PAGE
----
That said, the market has still been on a tear the past month, or so, following its mid-June swoon, which had been occasioned by worries the Federal Reserve was going to pull the life raft out from under the bulls. However, after Federal Reserve Chairman Ben Bernanke assured the markets that this was not going to be the case, and that even once the bank had toned down and then ended its aggressive bond-buying efforts, it still would leave short-term interest rates at historically low levels. Once that was made clear, the markets regrouped and pushed higher.

Now, the Fed is set to meet again, with its two-day FOMC meeting getting under way tomorrow morning. The conclusion of that get together will engender some concerns, as it always does, as skittish investors will await what the Fed suggests it will be about to do on the interest-rate and bond-buying fronts. Our sense is that the lead bank will again assure investors that it has no intention of delivering a hard message, and that if it does ease back on asset purchases, as many expect, it will not do so until a subsequent meeting or two. As before, we fully expect the Fed to indicate that it will keep short rates at their present low level for another two years or so.

As to other influences in the week ahead, there will be plenty to decipher on the earnings front as hundreds of companies will again be issuing their quarterly sales and profit metrics, although there will be somewhat fewer Dow issuances than over the past week. Still, we will be getting a handful of those blue chips reporting in the next five days, starting out tomorrow with the two giant drug makers, Merck (MRKFree Merck Stock Report) and Pfizer (PFEFree Pfizer Stock Report).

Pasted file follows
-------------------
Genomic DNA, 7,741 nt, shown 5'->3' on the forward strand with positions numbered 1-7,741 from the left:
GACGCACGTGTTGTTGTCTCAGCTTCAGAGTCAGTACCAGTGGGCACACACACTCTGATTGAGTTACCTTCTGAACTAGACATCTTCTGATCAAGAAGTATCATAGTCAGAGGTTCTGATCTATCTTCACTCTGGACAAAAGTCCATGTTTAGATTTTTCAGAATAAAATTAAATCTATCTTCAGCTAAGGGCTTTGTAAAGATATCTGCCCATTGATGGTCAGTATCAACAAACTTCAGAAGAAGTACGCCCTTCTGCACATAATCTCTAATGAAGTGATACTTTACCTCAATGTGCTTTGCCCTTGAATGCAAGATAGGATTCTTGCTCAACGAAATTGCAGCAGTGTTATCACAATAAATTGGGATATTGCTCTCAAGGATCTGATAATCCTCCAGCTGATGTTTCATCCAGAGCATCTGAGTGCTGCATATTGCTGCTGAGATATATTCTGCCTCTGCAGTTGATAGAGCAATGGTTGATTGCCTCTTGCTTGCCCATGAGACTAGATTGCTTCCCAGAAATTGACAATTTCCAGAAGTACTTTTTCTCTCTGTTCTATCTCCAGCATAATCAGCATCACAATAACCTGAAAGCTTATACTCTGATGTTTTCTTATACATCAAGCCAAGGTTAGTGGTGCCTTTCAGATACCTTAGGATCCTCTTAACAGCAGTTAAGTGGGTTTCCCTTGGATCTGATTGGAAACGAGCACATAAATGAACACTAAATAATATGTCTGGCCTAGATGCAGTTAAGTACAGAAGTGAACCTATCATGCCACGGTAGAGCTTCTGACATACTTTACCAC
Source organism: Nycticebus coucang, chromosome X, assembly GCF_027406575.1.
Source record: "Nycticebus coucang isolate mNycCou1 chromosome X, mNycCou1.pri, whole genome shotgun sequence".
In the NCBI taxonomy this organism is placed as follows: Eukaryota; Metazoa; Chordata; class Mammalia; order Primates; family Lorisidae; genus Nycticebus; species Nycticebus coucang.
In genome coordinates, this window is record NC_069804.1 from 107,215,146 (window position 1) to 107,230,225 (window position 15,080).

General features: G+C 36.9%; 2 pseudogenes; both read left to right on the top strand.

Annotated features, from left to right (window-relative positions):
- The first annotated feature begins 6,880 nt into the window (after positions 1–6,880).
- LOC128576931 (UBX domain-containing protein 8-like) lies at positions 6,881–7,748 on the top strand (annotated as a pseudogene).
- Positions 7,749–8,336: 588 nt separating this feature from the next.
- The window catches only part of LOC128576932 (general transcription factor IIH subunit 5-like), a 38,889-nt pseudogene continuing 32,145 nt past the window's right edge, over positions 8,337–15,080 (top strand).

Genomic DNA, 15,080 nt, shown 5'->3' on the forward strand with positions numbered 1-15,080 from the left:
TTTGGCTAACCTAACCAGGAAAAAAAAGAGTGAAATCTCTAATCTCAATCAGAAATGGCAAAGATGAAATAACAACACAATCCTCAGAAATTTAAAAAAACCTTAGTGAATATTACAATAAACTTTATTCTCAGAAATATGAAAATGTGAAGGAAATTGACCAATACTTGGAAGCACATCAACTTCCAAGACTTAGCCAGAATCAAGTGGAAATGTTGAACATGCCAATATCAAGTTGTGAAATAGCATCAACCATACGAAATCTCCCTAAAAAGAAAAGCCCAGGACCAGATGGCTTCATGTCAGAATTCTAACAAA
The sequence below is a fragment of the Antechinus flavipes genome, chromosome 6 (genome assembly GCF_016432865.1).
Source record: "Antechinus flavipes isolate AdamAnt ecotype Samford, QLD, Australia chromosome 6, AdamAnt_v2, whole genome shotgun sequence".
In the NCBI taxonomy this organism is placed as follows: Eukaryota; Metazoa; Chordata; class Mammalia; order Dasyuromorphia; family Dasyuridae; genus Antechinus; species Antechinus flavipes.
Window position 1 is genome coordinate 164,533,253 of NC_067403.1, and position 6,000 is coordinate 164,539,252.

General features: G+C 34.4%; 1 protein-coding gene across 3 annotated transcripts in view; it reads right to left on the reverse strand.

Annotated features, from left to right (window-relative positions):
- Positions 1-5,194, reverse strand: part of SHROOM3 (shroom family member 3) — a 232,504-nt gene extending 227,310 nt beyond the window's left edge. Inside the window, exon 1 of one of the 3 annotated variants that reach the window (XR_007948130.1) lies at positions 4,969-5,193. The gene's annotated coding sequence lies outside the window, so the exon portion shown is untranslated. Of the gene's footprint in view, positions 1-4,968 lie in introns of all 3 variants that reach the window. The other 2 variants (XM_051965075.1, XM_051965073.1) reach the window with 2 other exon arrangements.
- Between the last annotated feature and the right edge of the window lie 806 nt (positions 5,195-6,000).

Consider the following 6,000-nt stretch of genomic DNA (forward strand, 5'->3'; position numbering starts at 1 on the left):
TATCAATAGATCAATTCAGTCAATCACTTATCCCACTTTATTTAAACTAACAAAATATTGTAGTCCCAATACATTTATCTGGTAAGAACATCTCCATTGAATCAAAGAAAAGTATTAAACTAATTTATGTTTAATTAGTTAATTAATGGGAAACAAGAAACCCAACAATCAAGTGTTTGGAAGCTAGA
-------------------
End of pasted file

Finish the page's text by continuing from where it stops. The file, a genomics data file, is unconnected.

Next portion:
Meanwhile, as we look out to a new day, we find that the markets are under some pressure around the globe, especially in Japan, where the Nikkei 225 tumbled 3.3% overnight, its first close below 14,000 since July 1st, as the yen continued to reverse some of its recent decline. Stocks in South Korea also fell, albeit less notably, as was the case in Hong Kong. The market in China, though, fell by almost two percent in overnight trading. Things aren't quite so bad in Europe, where the bourses generally are mixed, with stocks in France and Germany actually managing small gains. Our futures, meantime, are off modestly, presaging a slightly lower opening when trading commences in less than an hour from now.

As to potential influences this week, in addition to earnings and the Fed, we also will be getting data on consumer confidence tomorrow, the first look at second-quarter GDP on Wednesday, manufacturing activity on Thursday, and the monthly read on employment and unemployment on Friday. Expectations are that the nation created 175,000 jobs in July, while many sense that the jobless rate will tick down from 7.6% to 7.5%.

At the time of this article's writing, the author had positions in PFE.